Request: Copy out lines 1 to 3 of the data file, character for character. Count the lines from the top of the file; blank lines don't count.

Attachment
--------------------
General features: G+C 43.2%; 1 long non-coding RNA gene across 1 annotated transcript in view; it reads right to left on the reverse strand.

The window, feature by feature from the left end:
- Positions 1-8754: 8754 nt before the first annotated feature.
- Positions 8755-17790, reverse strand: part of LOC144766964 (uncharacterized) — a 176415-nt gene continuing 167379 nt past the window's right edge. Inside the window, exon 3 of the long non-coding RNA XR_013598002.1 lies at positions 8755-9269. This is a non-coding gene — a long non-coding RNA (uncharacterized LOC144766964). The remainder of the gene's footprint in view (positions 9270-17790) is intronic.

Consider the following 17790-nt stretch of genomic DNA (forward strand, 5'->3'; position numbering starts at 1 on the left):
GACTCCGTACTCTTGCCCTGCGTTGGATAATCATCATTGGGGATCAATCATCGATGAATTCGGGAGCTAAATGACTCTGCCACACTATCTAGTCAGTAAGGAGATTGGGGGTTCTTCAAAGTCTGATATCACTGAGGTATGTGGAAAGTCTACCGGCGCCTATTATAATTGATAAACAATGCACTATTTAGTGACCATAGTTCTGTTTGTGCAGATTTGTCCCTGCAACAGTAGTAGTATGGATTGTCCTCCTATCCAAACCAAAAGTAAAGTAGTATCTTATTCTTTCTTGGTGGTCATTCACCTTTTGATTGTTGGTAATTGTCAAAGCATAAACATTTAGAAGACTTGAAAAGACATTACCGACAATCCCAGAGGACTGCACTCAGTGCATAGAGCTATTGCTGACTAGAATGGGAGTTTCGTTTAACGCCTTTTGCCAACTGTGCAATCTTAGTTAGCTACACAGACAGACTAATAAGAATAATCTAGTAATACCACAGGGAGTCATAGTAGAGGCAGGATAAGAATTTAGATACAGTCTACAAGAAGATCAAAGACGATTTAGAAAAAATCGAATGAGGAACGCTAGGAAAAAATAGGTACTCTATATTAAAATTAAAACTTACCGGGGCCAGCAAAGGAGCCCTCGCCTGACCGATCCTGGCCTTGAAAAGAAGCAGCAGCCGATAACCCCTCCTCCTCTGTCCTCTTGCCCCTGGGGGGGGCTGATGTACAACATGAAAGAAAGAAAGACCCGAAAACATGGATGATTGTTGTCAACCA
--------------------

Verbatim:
General features: G+C 43.2%; 1 long non-coding RNA gene across 1 annotated transcript in view; it reads right to left on the reverse strand.

The window, feature by feature from the left end:
- Positions 1-8754: 8754 nt before the first annotated feature.